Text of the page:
The Butterfly Clues is an intricately woven mystery that will keep you guessing all the way up to the last chapter.  Lo is a hard character to read.  She lives in fear everyday and her compulsive behaviors prevent her from being a normal girl.  However, as you get to know Lo better you see how strong she really is.  The relationship that develops between Lo and Flint is pretty interesting too, since you never really know what Flint’s role was in Saphhire’s life.  There’s more than one mystery to this story, so definitely pick this up if you like to read an excellent mystery novel.

By Colleen, Teen Services Librarian on October 23, 2012 Categories: Fiction, Mystery, Realistic Fiction, Staff Pics

The Plain Janes by Cecil Castellucci and Jim Rugg

The Plain Janes

by Cecil Castellucci and Jim Rugg

Jane was in the heart of Metro City when there was a terrorist attack.  Lucky to survive, Jane’s parents move to the suburbs for a more “safe” place to live.  In a new town and a new high school, Jane is not only alone, she is also bored by suburban life.  So, on her first day of school, Jane is surprised to find three other Janes who are all friends and eat lunch together.  Jane asks to join them and instantly finds friendship.  Each of the Janes has their own unique personalities and together they all just fit.  To fight the boredom of suburban life Jane rallies the other Janes to form P.L.A.I.N., or People Loving Art in Neighborhoods.  They create art installations all over their suburban town to challenge people’s everyday notions of what art can be.  Some residents like the art, however, there are those who are outraged and frightened of it and start calling the installations “art attacks”.   What does this mean for the Janes?  Do they continue their installations, risking arrest?  Or worse?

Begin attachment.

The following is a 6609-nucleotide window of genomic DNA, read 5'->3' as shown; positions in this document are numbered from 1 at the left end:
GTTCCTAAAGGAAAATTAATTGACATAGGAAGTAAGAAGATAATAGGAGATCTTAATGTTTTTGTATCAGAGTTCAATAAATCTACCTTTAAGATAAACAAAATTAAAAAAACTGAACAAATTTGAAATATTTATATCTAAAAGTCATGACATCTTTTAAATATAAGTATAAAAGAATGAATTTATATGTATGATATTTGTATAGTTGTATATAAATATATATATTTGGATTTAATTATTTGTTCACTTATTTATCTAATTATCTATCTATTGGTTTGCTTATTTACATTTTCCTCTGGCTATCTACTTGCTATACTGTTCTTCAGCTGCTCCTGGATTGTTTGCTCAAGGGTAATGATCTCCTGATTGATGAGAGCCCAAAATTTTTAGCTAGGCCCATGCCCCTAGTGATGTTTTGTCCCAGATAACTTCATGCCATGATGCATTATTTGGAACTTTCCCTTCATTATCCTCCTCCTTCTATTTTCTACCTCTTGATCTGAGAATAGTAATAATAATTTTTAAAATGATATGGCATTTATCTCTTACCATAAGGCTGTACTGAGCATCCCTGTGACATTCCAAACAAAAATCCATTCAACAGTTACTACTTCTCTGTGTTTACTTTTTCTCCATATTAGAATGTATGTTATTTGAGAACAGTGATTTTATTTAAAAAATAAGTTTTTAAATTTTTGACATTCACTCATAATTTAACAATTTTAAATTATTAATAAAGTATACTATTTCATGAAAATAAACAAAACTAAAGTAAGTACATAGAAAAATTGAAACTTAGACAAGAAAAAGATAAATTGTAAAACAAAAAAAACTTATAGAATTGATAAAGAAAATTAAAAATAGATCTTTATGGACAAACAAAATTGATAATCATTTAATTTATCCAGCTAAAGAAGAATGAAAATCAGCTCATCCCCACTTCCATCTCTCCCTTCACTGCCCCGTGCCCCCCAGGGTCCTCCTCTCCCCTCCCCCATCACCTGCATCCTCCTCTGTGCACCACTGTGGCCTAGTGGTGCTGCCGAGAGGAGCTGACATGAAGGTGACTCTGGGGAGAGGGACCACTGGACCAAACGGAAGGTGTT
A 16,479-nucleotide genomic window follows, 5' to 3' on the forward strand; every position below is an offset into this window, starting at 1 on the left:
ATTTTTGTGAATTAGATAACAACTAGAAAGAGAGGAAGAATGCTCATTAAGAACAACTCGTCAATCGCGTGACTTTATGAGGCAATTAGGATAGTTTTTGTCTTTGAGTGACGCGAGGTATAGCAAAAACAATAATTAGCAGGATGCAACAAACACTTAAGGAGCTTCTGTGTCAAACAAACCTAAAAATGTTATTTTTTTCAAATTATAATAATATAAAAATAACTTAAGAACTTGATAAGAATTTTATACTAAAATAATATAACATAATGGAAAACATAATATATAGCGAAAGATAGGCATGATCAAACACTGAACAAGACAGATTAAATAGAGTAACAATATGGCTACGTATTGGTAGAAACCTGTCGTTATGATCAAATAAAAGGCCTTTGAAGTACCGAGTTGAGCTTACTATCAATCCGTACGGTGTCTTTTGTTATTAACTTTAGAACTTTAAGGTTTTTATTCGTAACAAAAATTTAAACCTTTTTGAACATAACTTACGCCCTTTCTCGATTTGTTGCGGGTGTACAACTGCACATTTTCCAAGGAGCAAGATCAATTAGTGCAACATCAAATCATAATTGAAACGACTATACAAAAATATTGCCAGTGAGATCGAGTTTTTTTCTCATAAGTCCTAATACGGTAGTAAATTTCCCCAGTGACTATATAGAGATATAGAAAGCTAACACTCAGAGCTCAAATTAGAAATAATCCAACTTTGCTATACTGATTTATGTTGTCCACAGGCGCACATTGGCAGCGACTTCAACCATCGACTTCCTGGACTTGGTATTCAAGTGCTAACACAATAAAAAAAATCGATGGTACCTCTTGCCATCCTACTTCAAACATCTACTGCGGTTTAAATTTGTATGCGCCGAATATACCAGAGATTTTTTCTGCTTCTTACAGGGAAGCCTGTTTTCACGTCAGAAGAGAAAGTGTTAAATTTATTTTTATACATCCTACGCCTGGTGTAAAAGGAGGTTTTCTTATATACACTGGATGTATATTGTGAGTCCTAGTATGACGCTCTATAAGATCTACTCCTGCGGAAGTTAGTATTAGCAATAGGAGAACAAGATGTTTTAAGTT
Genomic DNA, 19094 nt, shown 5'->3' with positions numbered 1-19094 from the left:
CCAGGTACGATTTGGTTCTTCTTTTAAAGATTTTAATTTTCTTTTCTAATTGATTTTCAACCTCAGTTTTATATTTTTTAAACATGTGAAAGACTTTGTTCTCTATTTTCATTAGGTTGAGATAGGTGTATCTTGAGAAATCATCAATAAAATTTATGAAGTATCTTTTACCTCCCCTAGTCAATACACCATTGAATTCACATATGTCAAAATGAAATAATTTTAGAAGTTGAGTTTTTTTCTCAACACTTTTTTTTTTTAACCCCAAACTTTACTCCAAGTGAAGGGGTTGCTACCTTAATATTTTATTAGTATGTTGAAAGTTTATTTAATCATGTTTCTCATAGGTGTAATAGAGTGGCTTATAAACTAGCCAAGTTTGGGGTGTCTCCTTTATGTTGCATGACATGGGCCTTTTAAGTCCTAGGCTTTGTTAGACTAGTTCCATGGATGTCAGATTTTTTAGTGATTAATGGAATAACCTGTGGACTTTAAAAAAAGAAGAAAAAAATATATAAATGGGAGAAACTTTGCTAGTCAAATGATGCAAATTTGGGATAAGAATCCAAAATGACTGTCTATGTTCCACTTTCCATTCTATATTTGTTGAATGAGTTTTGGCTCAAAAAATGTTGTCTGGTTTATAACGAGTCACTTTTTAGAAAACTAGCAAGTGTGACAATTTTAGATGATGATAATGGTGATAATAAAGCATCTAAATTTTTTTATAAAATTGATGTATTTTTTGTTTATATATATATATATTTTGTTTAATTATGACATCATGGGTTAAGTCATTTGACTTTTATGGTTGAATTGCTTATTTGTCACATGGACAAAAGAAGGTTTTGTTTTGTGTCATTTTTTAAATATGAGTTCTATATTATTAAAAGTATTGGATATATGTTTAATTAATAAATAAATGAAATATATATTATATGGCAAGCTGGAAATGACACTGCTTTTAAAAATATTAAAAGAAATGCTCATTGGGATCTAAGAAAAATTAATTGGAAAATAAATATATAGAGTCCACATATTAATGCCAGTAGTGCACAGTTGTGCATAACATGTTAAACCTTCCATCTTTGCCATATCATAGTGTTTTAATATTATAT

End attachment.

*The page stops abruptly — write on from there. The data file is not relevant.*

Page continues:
The Plain Janes is a great graphic novel for anyone who is interested in art and how it can challenge our everyday beliefs or thoughts.  It is also a good read for anyone who has felt like an outcast.  It really shows how you can take the things that make you unique, and instead of being negative about them, you embrace them and try and challenge people with your ideas.

Also, the art in The Plain Janes really matches the plot of the story.  The black and white drawings add to the drama of the of the terrorist attack, Jane’s first day of school, and the sneaking around when creating the art installations.  However, I do wish the art installations could have been in color!  The characters are portrayed very realistically, which helps to add the idea that this could be a true story. Check out a sample of the art below:

By Colleen, Teen Services Librarian on October 11, 2012 Categories: Art, Fiction, Graphic Novel, Realistic Fiction, Staff Pics

Hex Hall by Rachel Hawkins

Hex Hall

by Rachel Hawkins